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US Papers Tue: What's Moqtada Really Up To?
Iraq's soccer team suspended by FIFA; More vets running for Congress
By CHRIS ALLBRITTON 05/27/2008 00:59 AM ET
The day after Memorial Day sees a meaty profile of Moqtada al-Sadr in the Washington Post, some good daily roundups by The New York Times and a typically egregious op-ed by a leading neo-con in the Wall Street Journal. Ah, yes. Things are back to normal.

Over there
Amit R. Paley of the Post pens a profile and analysis of Moqtada al-Sadr and what exactly the 34-year-old cleric is up to. In short, he's trying to grow up -- fast -- and become a Shi'ite and nationalist icon like his late father, Mohammed Sadiq al-Sadr. For the past year, he's been studying in Iran under a politically connected ayatollah who runs that country's judicial system, a possibly worrying sign because al-Sadr subscribes to the theory of wilayat al-faqih, or "Guardianship of the Islamic Jurists." (This puts him in theological opposition to Grand Ayatollah Ali al-Sistani, who never liked the doctrine and who subscribes to a more "quietest" approach to clerical involvement in the affairs of state.) The details of the story are good. Al-Sadr is still a practical jokester, recently sending anonymous text messages to an aide threatening to kill him. He later admitted it was a joke. Hi-lar-ious. Much of the story is old -- and well-known -- history to those who have been following Iraq, but it's good to have these kinds of stories every now and then to remind people. The best part is buried near the end: his latest religious studies in Iran, which strikes some as politically perilous. Iran? For an Iraqi nationalist? Really? Actually, it's more complicated than that. The teacher is a native of Najaf, the Shi'ite holy city, and he's a highly regarded disciple of Mohammad Bakr al-Sadr, a strong opposition leader to Saddam. Also, Sadr's on a fast track to being able to issue fatwas and other religious edicts, probably attaining the rank of mushtahid next year. Clerics in Najaf, who have a famous rivalry with Qom, are so far dismissive of Sadr's scholarship.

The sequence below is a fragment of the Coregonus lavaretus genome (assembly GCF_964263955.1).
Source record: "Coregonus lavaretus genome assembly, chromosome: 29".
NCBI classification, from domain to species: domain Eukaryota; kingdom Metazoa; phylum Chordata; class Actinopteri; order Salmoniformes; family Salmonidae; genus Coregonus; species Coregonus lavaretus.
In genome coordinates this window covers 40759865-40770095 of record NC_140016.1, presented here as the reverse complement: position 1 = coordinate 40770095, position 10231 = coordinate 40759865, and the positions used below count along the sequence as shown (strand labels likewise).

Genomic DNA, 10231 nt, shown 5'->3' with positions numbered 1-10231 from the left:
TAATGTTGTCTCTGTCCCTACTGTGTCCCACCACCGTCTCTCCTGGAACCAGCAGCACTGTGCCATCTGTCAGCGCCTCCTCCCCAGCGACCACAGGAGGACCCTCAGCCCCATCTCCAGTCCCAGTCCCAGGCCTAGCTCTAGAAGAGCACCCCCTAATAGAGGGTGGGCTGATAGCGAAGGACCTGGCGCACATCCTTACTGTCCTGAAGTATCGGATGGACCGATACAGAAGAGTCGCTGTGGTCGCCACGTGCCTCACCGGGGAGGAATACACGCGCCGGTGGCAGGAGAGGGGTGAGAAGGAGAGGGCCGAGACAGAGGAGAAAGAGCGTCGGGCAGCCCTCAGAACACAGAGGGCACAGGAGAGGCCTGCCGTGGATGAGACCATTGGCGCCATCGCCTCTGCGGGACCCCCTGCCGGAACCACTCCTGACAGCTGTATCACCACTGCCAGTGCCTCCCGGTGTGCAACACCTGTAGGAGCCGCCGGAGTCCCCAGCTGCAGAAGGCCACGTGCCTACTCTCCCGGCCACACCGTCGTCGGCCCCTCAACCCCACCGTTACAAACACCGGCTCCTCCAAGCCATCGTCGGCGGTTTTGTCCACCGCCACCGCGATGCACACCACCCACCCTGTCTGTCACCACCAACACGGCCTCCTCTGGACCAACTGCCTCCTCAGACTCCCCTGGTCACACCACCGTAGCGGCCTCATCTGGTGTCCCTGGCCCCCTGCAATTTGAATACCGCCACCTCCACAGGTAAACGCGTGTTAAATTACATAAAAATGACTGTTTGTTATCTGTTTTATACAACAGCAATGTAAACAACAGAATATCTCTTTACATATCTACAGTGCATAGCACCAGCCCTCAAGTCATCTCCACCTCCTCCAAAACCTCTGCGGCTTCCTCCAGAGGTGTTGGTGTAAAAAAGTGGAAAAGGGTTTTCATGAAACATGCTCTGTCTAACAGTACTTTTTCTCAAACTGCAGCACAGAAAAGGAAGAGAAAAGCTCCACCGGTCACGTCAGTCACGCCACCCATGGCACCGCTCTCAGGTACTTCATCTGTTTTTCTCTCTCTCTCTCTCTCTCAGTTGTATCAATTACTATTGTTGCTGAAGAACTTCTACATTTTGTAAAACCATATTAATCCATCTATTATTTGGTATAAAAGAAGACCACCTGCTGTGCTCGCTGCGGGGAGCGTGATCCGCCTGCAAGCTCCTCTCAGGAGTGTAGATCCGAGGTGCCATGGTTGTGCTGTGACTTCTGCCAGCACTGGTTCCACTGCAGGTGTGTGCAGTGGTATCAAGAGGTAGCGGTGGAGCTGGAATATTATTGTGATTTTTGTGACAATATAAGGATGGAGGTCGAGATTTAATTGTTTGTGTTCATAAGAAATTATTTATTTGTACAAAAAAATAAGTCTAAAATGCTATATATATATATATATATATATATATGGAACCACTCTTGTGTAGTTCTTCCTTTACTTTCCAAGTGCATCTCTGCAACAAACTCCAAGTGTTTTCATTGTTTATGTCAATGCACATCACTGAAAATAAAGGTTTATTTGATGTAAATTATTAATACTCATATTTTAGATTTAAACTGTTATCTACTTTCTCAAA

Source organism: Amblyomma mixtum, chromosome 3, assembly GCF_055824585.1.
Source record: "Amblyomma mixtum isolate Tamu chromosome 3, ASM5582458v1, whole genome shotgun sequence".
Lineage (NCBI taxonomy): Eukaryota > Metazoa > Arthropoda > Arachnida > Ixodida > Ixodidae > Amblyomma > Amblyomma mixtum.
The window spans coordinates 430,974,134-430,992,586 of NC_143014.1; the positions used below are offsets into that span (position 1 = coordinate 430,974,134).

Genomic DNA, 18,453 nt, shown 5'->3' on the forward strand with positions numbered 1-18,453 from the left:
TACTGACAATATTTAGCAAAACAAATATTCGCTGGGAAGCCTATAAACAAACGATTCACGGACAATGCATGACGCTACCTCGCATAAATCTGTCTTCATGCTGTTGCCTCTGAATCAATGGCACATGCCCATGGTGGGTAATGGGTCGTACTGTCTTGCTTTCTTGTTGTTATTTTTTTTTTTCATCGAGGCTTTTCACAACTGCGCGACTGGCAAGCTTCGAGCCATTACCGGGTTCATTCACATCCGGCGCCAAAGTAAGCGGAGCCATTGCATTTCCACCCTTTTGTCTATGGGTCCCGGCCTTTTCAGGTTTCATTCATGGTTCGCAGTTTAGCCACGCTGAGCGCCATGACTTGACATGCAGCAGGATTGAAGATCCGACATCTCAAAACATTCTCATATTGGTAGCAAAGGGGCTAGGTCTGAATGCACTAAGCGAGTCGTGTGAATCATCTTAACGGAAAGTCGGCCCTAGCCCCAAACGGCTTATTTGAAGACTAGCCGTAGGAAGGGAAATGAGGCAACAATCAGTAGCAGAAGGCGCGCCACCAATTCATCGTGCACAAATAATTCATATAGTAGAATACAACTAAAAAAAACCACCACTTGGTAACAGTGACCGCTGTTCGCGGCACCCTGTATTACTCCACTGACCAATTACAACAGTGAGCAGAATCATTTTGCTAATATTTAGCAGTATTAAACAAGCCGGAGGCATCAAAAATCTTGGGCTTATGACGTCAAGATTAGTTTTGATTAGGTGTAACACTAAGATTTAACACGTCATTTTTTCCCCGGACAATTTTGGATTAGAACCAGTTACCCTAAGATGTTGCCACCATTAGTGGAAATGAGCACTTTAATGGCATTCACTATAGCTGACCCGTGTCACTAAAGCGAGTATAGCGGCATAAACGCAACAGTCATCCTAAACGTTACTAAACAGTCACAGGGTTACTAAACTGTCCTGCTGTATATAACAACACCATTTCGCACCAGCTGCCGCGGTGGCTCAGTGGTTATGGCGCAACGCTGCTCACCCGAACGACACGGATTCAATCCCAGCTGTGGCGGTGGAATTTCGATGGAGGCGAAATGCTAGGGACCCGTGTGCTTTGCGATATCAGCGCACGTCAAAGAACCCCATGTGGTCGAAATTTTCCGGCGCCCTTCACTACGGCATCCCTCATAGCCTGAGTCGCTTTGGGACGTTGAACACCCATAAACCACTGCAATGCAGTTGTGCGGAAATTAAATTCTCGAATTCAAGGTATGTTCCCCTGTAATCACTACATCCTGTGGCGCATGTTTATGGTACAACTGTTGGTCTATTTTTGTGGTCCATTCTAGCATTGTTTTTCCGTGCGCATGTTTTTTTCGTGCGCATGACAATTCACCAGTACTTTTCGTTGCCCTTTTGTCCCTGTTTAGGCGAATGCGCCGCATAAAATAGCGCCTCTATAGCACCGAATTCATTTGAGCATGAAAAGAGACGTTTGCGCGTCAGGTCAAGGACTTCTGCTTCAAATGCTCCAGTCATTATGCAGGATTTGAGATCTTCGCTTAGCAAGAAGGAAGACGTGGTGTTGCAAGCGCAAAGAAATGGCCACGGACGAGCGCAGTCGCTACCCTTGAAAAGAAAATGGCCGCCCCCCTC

Richard A. Oppel Jr. of the Times reports that two American soldiers were killed over the Memorial Day weekend, and a suicide bomber struck an Awakening militia, killing two police officer and three militia guards dead. This despite the drop of insurgent attacks to their lowest levels since March 2004.

The Times's Stephen Farrell reports that Soccer's world governing body suspended Iraq's national soccer association on Monday, leaving the multi-ethnic team fearing they won't get to compete in the 2010 World Cup. It's tied up in politics in Baghdad that have resulted in the disbanding of the Iraqi Olympic Committee by the government of Iraqi Prime Minister Nouri al-Maliki. This is why the Iraqi Football Association has been suspended by FIFA. The team has four more matches to play to qualify for the World Cup. This is all a tremendous disappointment and source of anger for everyday Iraqis, who took great pride to see their come-from-behind team win the 2007 Asian Cup.

Gina Chon of the Journal has the story on the low level of attacks.

Memorial Day
Jeff Zeleny and Michael Falcone report that Sens. John McCain and Barack Obama, the likely Republican and Democratic nominees for president, respectively, had two very different messages on Iraq on Memorial Day. McCain: I will never waver in my support of the war, even if everyone else does. Obama: Bring 'em home! As Memorial Day is the traditional opening to the fall campaign, we can now see what the arguments between the two men will be like.

Rick Hampson of USA Today has a feature profile on the town of Clovis, Calif., which has had eight of its sons killed in the Iraq and Afghanistan wars. Its population is 92,000 and its school district is 36,000 students, but Hampson makes the town out to be a small town where everyone knows everyone else. All of the boys who died knew one another, being close in years in the local high school.

Washington doings
Martha T. Moore of USA Today reports that twice as many Iraq veterans are running for Congress this year as in 2006, and Republican candidates outnumber Democrats.

IN OTHER COVERAGE

Wall Street Journal
Douglas J. Feith, under secretary of defense for policy from July 2001 until August 2005 and "stupidest f**king guy on the planet" (in the words of Gen. Tommy Franks) has an op-ed in today's Journal. He laments that President George W. Bush changed his rhetoric to democracy-promotion in the months after the invasion when it became clear there were no WMD to be found. Now, Feith was the guy in charge of stove-piping bad intel to the White House that allowed them to make the WMD charge in the first place. "I had hoped the president would explain why sending American troops to Iraq had helped defend our security, but he did not." And neither does Feith. For him to now -- at this date -- continue to insist that Iraq was a national security threat to the U.S. instead of a nuisance is, well, pretty f**king stupid.

Washington Post
The Post editorial board complains that Republicans are being irresponsible in not asking the country to pay for the Iraq war with higher taxes. They're specifically aiming at the opposition to the slight surtax on the wealthy to pay for expanded GI Bill benefits.

Christian Science Monitor
No Iraq coverage today.

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